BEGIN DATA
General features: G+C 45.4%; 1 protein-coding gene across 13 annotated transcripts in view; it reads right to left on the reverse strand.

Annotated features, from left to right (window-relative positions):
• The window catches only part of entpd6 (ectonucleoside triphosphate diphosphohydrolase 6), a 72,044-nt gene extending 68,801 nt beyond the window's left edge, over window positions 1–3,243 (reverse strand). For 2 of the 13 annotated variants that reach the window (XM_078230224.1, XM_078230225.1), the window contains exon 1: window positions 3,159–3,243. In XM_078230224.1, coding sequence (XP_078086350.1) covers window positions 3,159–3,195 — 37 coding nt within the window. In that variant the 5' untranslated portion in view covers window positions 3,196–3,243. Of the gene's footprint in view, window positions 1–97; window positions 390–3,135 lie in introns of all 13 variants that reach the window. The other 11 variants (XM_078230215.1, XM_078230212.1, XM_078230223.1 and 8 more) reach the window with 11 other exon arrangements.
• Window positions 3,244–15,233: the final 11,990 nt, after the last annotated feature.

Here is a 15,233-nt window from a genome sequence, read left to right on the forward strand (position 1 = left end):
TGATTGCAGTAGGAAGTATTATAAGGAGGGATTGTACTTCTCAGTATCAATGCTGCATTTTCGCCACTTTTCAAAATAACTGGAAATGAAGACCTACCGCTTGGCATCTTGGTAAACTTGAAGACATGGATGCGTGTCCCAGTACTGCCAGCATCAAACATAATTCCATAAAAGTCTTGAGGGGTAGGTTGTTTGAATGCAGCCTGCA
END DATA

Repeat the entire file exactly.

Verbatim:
General features: G+C 45.4%; 1 protein-coding gene across 13 annotated transcripts in view; it reads right to left on the reverse strand.

Annotated features, from left to right (window-relative positions):
• The window catches only part of entpd6 (ectonucleoside triphosphate diphosphohydrolase 6), a 72,044-nt gene extending 68,801 nt beyond the window's left edge, over window positions 1–3,243 (reverse strand). For 2 of the 13 annotated variants that reach the window (XM_078230224.1, XM_078230225.1), the window contains exon 1: window positions 3,159–3,243. In XM_078230224.1, coding sequence (XP_078086350.1) covers window positions 3,159–3,195 — 37 coding nt within the window. In that variant the 5' untranslated portion in view covers window positions 3,196–3,243. Of the gene's footprint in view, window positions 1–97; window positions 390–3,135 lie in introns of all 13 variants that reach the window. The other 11 variants (XM_078230215.1, XM_078230212.1, XM_078230223.1 and 8 more) reach the window with 11 other exon arrangements.
• Window positions 3,244–15,233: the final 11,990 nt, after the last annotated feature.

Here is a 15,233-nt window from a genome sequence, read left to right on the forward strand (position 1 = left end):
TGATTGCAGTAGGAAGTATTATAAGGAGGGATTGTACTTCTCAGTATCAATGCTGCATTTTCGCCACTTTTCAAAATAACTGGAAATGAAGACCTACCGCTTGGCATCTTGGTAAACTTGAAGACATGGATGCGTGTCCCAGTACTGCCAGCATCAAACATAATTCCATAAAAGTCTTGAGGGGTAGGTTGTTTGAATGCAGCCTGCA